Today, I am inaugurating a new feature on the blog that I hope you will find useful. Each week, I plan to go through the most recent issue of Value Line and update the watch list. The list is not limited to cheap stocks, but will track a large number of stocks of high-quality businesses and special situations in hopes that, at some point, Mr. Market will make them available at mouth watering prices.

Generally stocks will fall into one of the following categories. The categories may be added to or evolve over time.

  1. Good Business – a track record of high return on equity – generally > 18-20% – over the past decade
  2. Special Situation – restructuring, spin-off, bankruptcy, divestitures, etc.
  3. Book Value Aristocrat – exceptional book value growth over the past decade
  4. Strong Moat – evident durable competitive advantage
  5. Guru Purchase – recent purchase by a notable investor

Here is My Watch List for August 26, 2010

Please note that if the idea type for a given investment does not include a given category, for example “Strong Moat”, it does not mean that, in my judgment, the business does not possess that attribute, but rather that it was simply categorized under a different category, for example “Good Business”.

If a stock is included in The Value Line Investment I have included the issue of Value Line where you find it so you can research the stock. Many prominent investors such as Buffett, Munger and Li Lu recommend using Value Line. I use it on a weekly, if not daily, basis.

Also, where available, I have included a link to each stock’s ownership as listed on, which tracks the publicly disclosed investments of numerous prominent investors.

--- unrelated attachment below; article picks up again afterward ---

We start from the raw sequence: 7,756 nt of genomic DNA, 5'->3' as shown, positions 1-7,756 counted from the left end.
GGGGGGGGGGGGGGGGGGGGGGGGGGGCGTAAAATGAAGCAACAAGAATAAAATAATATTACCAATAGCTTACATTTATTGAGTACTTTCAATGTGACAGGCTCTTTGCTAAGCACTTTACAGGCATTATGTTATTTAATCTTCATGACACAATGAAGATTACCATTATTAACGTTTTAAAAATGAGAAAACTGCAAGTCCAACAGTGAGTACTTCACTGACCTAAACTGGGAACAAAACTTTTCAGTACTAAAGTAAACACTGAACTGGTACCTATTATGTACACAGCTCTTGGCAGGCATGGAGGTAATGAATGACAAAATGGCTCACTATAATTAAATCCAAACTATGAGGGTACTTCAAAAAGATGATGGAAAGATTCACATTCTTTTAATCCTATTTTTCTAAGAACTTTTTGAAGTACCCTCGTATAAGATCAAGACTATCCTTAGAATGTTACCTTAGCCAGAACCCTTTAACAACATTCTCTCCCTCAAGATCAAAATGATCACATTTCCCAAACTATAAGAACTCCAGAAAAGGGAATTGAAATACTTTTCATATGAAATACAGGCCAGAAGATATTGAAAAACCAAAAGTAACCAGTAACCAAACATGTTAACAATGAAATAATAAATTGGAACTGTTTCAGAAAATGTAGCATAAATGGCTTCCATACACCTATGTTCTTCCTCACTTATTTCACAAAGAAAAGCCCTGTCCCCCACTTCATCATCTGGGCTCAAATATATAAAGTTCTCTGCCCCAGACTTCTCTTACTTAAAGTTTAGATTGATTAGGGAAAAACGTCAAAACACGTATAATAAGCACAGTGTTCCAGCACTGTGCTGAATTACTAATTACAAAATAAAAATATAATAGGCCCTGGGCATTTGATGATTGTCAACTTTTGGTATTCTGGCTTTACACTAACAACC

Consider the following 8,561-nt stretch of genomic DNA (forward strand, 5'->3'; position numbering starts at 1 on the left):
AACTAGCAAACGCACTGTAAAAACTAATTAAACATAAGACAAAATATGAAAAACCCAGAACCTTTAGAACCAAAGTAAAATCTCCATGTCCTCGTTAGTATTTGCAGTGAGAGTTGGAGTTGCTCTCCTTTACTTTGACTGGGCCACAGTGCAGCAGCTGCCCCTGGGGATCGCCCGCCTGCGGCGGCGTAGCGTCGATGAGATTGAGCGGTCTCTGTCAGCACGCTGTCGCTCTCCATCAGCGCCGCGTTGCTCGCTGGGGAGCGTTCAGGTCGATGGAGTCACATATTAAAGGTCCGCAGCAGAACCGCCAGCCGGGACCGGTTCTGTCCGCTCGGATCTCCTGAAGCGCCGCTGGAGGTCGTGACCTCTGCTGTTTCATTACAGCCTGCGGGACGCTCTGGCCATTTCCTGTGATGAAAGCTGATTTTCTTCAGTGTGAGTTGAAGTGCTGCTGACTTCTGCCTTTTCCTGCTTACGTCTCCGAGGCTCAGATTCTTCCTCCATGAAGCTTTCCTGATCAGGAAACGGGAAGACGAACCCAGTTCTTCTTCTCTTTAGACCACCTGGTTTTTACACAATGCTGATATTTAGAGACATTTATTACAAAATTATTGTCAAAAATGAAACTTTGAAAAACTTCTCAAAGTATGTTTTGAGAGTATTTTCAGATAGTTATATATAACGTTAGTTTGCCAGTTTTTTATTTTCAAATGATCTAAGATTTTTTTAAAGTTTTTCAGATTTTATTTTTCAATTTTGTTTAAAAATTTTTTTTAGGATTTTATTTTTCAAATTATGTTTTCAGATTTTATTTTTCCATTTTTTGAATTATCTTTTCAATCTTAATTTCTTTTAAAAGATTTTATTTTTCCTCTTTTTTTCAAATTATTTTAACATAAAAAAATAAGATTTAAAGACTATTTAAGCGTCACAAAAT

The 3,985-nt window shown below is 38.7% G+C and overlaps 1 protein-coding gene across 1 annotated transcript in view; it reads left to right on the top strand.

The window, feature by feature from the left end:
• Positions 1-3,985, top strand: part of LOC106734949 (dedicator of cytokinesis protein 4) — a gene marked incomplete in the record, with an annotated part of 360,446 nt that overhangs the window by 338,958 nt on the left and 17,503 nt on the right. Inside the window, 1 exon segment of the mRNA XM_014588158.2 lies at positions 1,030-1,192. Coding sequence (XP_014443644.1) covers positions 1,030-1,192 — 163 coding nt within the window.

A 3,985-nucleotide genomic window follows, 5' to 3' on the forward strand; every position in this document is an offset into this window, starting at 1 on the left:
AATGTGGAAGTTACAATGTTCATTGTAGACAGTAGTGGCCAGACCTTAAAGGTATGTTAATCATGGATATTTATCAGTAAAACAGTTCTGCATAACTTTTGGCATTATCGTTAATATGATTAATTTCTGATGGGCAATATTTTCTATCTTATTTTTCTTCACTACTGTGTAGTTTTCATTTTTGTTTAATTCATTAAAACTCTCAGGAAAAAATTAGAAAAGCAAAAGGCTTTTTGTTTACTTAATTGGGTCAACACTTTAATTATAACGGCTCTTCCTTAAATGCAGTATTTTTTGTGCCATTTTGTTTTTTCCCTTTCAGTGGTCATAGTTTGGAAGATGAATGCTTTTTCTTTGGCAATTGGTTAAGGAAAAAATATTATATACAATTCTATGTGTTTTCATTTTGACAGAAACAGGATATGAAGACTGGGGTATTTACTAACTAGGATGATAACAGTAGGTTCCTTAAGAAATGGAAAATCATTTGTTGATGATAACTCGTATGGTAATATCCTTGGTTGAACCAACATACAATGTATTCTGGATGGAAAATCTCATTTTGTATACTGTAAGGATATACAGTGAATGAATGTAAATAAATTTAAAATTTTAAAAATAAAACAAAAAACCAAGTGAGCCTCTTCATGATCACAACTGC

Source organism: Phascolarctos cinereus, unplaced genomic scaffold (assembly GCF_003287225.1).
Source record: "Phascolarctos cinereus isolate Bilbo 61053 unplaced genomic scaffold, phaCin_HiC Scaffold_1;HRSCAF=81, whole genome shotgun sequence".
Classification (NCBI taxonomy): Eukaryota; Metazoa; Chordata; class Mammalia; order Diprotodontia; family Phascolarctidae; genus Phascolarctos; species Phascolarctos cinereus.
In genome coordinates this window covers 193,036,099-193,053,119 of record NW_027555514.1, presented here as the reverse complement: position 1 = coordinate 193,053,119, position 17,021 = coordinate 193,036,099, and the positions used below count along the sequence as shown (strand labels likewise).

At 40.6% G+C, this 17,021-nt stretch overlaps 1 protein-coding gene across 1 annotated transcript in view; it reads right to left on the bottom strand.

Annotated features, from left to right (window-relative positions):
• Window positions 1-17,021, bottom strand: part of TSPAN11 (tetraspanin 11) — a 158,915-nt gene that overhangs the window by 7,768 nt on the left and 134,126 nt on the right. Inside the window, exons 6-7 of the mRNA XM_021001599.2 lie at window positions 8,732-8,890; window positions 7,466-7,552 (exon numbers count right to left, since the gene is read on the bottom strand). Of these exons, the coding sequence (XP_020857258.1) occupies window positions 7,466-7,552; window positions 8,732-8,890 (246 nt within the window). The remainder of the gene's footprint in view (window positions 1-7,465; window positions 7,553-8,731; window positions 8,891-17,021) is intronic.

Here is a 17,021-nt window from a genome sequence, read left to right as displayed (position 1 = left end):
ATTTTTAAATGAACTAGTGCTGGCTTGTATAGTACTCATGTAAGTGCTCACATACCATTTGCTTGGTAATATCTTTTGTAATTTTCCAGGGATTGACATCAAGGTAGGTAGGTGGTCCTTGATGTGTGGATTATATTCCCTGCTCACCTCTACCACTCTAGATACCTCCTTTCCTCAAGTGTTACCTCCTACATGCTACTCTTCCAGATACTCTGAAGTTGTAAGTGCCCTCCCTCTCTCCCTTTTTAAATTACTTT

Finally, you will see a column entitled “Other”. If I come across an interesting link for a given stock, I will try to post it there.

Please tell me what you think about this tool. I also welcome your suggestions on how to make it more useful.

13 Ideas to Improve Your Search Strategy

“I’ve had smarter people around me all my life, but I haven’t run into one yet that can outwork me. And if they can’t outwork you, then smarts aren’t going to do them much good. That’s just way it is.” – Woody Hayes

In order to be a successful investor, you need an effective search strategy. Having a good search strategy presupposes that you have an investing process and philosophy in place. If you don’t know where you’re going, any road will take you there. Also, being consistent is important. It would be better, in my judgment, to have a simple and broad strategy and use it consistently than to have an elaborate strategy that you fail to follow. As, Buffett has pointed out, compelling values are like fast moving elephants. The opportunity cost of being asleep at the switch can be high.